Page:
Systems of Inequalities Solved Graphically
To graph the solutions of a system of inequalities, graph each inequality and find the intersections of the two graphs.
Example 1
Graph the solutions for the following system.
 (1)

x ^{2} + y ^{2} ≤ 16
 (2)

y ≤ x ^{2} + 2
Equation (1) is the equation of a circle centered at (0, 0) with a radius of 4. Graph the circle; then select a test point not on the circle and place it into the original inequality. If that result is true, then shade the region where the test point is located. Otherwise, shade the other region. Use (0, 0) as a test point.
This is a true statement. Therefore, the interior of the circle is shaded. In Figure 1(a), this shading is done with horizontal lines.
Equation (2) is the equation of a parabola opening upward with its vertex at (0, 2). Use (0, 0) as a test point.
This is a true statement. Therefore, shade the exterior of the parabola. In Figure 1(a), this shading is done with vertical lines. The region with both shadings represents the solutions of the systems of inequalities. That solution is shown by the shading on the right side of Figure 1(b).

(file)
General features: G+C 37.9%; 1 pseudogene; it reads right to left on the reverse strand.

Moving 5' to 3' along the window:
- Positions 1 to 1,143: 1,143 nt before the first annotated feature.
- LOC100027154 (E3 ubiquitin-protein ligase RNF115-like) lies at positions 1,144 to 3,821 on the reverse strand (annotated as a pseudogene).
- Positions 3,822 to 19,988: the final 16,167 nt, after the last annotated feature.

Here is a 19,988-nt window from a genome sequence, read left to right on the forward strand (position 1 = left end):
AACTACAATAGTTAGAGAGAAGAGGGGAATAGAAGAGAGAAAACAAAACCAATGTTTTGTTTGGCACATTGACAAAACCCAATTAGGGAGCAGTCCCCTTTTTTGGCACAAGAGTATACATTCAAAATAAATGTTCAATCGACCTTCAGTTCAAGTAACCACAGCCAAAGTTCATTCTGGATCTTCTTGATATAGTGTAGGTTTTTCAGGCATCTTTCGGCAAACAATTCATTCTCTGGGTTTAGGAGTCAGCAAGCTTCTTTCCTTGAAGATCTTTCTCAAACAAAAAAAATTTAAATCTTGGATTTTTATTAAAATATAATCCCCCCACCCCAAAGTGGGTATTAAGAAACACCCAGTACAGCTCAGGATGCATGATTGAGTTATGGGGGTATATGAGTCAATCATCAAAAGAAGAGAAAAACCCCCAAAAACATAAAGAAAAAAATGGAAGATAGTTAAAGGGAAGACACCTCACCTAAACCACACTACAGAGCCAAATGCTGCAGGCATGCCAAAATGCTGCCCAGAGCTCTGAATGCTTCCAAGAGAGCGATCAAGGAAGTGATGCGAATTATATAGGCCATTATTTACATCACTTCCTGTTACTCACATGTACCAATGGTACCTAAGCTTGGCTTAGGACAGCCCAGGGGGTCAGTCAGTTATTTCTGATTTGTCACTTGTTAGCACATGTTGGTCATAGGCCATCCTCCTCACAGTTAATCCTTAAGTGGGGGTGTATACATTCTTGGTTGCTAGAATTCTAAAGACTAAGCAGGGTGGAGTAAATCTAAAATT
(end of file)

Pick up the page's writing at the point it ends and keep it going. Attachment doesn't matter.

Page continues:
Figure 1. Shading shows solutions.
Example 2
Solve the following system of inequalities graphically.
 (1)

 (2)

Equation (1) is the equation of an ellipse centered at (0, 0) with major intercepts at (6, 0) and (–6, 0) and minor intercepts at (0, 5) and (0, –5). Use (0, 0) as a test point.
This is a true statement. Therefore, shade the interior of the ellipse. In Figure 2(a), this shading is done horizontally.
Equation (2) is the equation of a hyperbola centered at (0, 0) opening vertically with vertices at (0, 2) and (0, –2). Use (0, 0) as a test point.
This is not a true statement. Therefore, shade the area inside the curves of the hyperbola. In Figure 2(a), this shading is done vertically. The region with both shadings represents the solution to the system of inequalities. That solution is shown by the shading in Figure 2(b).
Figure 2. Solution to Example.